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Editor of the Journal of the American Medical Association:
In your Journal of August 30, was published a paper upon the above subject, which had been read by Dr. E. O. Bardwell at a recent meeting of the Iowa and Illinois Central District Medical Association.
Dr. B. gave, as confirmative evidence of such a theory, examples of the prevalence of one or more of these diseases at different seasons in five different places more or less widely separated, and all in bad sanitary condition. They, if taken singly, might be held to support his theory, but studied collectively and chronologically, tend rather to uphold the opinions of the specificity and the propagation of the poisons of these diseases from one to another place.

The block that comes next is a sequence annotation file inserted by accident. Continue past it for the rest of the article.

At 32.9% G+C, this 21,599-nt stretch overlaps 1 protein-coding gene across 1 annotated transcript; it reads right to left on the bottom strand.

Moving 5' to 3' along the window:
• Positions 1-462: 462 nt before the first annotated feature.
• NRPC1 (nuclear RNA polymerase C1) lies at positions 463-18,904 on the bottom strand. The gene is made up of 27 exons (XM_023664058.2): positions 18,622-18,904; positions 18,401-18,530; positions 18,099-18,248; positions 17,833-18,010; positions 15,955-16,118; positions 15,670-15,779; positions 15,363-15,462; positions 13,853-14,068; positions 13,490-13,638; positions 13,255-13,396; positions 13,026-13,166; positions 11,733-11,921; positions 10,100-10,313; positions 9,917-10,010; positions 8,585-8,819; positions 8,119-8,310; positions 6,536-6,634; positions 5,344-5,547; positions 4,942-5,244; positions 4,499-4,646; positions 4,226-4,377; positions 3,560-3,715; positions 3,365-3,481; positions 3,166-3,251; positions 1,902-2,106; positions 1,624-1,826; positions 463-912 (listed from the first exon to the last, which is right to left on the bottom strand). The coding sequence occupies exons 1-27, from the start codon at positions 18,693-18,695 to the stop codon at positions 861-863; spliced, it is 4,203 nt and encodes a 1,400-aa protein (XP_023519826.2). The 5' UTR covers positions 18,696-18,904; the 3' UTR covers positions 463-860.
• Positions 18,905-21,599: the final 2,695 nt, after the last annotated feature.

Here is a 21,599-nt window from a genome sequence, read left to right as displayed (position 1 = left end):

Typhoid fever had prevailed in all of the places in previous years but failed to appear in any of them in 1882, and diphtheria was endemic that
Fry HD. "THE COMMUNITY OF ORIGIN OF DIPHTHERIA, TYPHOID FEVER AND SCARLATINA.". JAMA. 1884;III(14):389–390. doi:10.1001/jama.1884.02390630025008
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